When you announce to the world that you are hoping to become a writer, there a numerous dangers that begin to make themselves known – and no, I don’t mean carpal tunnel syndrome. Announcing you are, or want to be, a writer is akin to slicing open your finger and spilling blood in the water: inevitably you will attract sharks.
I’m not sure I understand this phenomenon completely. I do know I’ve seen it happen enough that it is, indeed, a true phenomenon. Typically it happens like this: someone announces, “Hey, guess what! I’m writing a book!” on some public forum such as MySpace or Facebook, or wherever. It could even be through email or to a few family and friends. A lot of folks will be very supportive and encouraging, but there are those few who – for some reason known only to them – feel it is their god-given right to tell you how you won’t succeed, what a disaster it will be, or how every other writer they’ve ever known has given up or committed suicide, or developed some insidious mental illness that was accompanied by boils and a plague of frogs. It has happened to me, it has happened to my friend Carol, and it has happened to my writing partner Jared, just to name a few.
I don’t get this. I honestly don’t understand why there are those who believe they need to jump on you with both feet and try to stomp you into oblivion, but they feel a compelling urge to do so – almost as strong as that which forces salmon to swim upstream for spawning. Some of these people will come right out at the very beginning and predict your doom. Others will subtly drop comments like, “That’s so brave of you. I hope you don’t have your hopes dashed.” Then there are a few who will seem supportive and encouraging at the beginning, then they’ll keep asking about your progress, and if you don’t move at the rate they think you should (i.e.: your freshly written manuscript is not in hard cover or paperback at their local Borders store within 3 months of when you finished writing it), will tell you that obviously you must not be very good or your book would have sold by now. The final group will say nothing immediately, but will begin to evaluate and criticize every element of your life – related or not to writing – and will point out every flaw, every error, every tiny discrepancy that they think they see.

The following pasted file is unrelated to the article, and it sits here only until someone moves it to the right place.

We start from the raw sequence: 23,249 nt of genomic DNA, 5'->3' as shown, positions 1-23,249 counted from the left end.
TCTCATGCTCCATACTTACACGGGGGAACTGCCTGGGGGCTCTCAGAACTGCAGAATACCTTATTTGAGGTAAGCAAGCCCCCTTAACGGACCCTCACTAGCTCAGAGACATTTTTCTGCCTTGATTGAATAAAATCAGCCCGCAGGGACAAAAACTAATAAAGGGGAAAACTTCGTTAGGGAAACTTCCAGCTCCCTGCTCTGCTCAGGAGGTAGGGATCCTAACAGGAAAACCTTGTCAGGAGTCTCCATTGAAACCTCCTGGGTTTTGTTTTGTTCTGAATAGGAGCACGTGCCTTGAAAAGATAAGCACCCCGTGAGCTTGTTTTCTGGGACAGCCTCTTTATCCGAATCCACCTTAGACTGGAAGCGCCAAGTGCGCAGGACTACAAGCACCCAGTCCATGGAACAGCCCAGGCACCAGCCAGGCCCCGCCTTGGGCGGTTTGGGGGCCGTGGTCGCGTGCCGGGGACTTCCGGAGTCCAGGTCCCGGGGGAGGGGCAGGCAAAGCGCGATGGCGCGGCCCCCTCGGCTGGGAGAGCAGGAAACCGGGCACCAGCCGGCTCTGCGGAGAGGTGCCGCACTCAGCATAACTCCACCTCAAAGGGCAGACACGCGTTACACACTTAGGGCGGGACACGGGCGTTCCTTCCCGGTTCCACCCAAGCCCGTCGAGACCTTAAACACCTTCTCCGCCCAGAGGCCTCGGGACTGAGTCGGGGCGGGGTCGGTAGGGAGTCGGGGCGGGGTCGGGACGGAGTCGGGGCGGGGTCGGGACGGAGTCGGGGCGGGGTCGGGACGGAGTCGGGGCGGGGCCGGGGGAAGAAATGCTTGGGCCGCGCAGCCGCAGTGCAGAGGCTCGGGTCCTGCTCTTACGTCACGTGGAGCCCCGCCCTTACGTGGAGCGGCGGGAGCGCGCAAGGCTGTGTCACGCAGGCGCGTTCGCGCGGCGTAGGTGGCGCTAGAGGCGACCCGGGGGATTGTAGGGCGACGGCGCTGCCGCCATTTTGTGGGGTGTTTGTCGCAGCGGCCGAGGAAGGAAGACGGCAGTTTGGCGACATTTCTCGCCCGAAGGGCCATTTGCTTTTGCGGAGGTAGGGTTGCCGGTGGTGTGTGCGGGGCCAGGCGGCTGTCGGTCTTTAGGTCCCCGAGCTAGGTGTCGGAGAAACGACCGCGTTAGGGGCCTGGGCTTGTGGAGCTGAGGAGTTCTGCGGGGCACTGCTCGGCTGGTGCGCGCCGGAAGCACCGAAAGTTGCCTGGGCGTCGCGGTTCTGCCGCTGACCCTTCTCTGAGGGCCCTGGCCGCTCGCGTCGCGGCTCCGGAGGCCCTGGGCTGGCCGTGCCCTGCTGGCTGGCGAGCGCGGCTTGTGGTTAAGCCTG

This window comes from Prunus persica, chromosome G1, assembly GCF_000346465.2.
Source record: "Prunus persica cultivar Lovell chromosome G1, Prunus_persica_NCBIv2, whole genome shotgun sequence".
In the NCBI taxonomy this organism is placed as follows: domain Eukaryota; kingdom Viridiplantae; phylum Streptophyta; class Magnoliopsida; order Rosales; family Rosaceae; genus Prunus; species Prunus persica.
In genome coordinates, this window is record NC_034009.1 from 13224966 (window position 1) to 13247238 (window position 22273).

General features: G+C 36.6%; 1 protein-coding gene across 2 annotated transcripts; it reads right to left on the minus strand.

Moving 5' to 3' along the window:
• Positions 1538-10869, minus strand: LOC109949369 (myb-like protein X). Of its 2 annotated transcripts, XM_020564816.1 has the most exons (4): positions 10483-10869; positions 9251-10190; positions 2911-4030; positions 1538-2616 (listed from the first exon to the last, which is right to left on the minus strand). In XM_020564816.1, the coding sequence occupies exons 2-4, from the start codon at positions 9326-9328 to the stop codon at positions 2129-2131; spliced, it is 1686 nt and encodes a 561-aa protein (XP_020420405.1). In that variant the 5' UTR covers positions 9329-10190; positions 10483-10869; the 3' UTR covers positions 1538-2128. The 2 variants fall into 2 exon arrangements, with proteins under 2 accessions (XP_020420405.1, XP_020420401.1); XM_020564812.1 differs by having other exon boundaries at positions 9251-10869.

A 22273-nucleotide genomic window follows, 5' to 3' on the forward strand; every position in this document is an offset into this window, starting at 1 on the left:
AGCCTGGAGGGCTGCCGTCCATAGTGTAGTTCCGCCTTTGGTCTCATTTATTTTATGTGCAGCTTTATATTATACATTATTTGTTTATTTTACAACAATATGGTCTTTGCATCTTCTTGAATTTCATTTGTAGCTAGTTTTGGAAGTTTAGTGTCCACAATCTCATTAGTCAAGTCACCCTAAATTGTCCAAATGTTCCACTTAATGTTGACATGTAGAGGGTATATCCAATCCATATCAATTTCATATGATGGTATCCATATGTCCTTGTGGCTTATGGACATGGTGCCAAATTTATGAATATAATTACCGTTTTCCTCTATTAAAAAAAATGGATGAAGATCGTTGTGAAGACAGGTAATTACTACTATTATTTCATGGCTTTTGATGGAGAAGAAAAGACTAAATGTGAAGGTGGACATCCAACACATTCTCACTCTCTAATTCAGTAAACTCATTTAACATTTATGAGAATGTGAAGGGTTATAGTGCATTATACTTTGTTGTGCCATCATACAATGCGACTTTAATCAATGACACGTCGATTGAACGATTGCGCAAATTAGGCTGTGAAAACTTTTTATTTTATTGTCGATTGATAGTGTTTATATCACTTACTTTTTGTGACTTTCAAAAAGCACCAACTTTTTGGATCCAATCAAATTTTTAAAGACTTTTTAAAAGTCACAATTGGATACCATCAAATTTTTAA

And these folks will surprise you with who they are. It can truly suck sometimes.
The first time or two that this happened to Jared, he was stunned. I said something along the lines of, “Yeah, the editor and agent rejections are much easier to deal with.” Or something equally as comforting, I’m sure.
Over the years, my policies have changed as to how I deal with these people. It used to be that I defended myself and my writing to my last breath with these people. Now, I pretty much ignore them. If they get to me on a public place like Facebook or MySpace, I give them the benefit of the doubt the first time, but the second time, I delete them. With friends like that, who needs to submit to editors and collect rejections?
But it hurts sometimes. You want your friends – even your cyber friends – to be supportive. When that doesn’t happen, it’s a blow to the ego. So I’m more cautious now about posting what I’m working on and what my progress is. I’m more observant of those who comment to me and what they say. But more than anything, I’m more committed to simply following my dream and letting the sharks circle all they want. Sharks are attracted to noise and splashing. If I just float quietly along, doing what I enjoy, then I don’t attract their attention and I don’t have to fend them off. Less blood in the water is more blood I can use on the page.